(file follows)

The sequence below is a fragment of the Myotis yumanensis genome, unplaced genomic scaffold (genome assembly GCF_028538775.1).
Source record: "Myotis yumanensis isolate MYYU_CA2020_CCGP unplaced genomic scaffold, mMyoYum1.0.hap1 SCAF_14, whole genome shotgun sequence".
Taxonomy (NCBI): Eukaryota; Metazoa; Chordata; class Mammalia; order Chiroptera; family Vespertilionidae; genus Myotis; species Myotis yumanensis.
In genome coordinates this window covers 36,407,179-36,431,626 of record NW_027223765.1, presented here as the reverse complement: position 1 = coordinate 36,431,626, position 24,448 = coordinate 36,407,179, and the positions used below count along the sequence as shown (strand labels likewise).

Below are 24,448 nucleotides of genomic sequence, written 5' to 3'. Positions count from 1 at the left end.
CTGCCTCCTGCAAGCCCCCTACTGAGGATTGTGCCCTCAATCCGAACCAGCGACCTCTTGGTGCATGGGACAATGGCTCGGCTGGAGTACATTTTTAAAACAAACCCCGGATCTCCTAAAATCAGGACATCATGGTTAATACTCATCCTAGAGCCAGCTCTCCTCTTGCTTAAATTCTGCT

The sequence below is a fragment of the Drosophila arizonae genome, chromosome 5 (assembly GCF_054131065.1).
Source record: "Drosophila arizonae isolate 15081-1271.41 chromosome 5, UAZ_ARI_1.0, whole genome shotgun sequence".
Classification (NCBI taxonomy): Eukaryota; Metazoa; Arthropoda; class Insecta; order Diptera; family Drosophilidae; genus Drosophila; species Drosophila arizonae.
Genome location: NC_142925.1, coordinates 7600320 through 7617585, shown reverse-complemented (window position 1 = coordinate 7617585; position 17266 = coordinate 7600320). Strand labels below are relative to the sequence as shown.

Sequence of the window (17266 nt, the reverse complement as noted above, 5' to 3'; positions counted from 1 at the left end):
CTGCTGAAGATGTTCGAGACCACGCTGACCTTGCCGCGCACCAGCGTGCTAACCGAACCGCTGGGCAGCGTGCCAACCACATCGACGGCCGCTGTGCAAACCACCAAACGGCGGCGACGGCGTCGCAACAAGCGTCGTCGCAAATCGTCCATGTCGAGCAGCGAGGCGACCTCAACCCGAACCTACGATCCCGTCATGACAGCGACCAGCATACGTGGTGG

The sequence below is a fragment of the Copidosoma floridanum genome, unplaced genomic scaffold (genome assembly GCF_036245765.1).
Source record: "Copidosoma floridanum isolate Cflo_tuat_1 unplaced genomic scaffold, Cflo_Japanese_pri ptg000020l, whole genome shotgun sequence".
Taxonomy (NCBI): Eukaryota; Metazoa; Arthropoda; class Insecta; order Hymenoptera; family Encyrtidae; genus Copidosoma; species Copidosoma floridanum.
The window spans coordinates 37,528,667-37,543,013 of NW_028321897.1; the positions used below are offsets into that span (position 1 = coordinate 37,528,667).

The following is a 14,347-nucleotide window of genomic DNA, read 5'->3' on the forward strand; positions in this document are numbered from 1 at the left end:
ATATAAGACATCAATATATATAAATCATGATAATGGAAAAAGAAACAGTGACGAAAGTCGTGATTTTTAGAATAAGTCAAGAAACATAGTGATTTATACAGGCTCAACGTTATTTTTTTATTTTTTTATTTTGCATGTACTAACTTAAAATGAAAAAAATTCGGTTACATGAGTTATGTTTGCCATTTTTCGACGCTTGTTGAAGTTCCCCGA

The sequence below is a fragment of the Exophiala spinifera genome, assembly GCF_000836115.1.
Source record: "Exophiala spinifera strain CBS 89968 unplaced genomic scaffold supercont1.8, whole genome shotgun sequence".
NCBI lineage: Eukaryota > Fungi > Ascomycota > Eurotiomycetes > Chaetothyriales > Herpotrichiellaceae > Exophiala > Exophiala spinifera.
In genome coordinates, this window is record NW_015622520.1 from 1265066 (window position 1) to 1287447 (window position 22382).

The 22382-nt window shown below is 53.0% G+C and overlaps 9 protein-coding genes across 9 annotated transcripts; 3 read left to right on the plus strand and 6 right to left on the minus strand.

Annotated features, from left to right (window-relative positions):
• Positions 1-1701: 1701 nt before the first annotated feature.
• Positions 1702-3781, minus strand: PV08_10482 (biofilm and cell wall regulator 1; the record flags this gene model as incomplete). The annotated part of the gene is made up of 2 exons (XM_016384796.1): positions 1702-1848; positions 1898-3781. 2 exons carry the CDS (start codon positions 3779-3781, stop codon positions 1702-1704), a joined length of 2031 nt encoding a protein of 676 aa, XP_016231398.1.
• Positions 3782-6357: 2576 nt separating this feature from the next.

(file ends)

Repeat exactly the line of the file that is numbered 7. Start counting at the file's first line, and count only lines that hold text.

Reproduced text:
The sequence below is a fragment of the Drosophila arizonae genome, chromosome 5 (assembly GCF_054131065.1).